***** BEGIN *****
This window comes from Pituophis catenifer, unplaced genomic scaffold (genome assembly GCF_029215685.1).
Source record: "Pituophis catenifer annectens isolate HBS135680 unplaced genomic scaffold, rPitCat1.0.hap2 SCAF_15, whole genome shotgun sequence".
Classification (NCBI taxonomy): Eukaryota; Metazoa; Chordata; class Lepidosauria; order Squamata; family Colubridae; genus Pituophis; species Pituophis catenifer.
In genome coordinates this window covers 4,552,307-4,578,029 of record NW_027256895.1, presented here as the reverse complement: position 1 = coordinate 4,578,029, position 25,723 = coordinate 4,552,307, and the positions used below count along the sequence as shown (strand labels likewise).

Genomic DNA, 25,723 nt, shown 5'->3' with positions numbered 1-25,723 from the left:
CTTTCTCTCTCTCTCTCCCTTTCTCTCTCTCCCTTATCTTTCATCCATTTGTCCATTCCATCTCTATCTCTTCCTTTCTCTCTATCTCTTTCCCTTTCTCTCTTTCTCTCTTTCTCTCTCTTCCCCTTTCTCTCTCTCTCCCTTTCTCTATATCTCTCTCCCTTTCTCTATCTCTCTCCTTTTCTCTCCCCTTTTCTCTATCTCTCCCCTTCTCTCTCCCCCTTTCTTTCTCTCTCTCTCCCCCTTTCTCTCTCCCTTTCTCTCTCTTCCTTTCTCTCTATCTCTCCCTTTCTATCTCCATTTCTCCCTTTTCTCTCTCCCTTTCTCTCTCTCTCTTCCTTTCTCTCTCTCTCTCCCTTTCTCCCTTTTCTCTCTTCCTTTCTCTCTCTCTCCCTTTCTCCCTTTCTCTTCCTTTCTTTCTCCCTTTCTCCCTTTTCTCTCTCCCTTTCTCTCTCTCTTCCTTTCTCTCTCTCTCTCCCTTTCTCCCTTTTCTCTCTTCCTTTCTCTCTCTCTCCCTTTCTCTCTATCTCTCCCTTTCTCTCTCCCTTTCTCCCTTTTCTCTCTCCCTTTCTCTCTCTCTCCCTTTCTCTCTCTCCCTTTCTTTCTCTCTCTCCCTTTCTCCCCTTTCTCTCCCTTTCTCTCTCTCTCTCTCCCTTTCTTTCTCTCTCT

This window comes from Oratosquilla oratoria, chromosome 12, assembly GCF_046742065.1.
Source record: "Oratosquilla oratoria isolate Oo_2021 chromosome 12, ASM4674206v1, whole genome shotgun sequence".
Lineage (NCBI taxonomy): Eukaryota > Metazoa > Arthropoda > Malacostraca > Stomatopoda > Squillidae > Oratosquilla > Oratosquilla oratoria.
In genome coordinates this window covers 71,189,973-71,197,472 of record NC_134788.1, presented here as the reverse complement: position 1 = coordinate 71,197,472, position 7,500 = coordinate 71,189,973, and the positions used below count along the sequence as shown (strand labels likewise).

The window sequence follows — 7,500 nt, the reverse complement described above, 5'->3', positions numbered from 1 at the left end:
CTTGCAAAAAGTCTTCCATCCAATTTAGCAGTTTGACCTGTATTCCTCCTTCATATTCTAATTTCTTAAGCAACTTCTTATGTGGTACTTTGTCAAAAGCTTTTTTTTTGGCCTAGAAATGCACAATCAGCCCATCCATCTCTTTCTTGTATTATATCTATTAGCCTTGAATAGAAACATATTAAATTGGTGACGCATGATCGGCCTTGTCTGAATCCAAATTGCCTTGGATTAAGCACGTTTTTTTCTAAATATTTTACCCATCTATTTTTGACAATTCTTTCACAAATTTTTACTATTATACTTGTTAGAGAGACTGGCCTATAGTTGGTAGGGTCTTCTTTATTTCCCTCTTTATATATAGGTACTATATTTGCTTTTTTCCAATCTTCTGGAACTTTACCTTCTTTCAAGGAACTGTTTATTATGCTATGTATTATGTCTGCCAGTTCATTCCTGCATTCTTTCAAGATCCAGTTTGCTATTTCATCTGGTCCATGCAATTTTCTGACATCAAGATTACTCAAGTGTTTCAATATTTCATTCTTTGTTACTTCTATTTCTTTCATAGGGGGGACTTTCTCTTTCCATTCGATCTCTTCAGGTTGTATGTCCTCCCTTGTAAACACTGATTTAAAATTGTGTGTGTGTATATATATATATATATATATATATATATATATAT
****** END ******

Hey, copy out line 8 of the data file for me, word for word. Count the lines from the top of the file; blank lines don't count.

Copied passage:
Source record: "Oratosquilla oratoria isolate Oo_2021 chromosome 12, ASM4674206v1, whole genome shotgun sequence".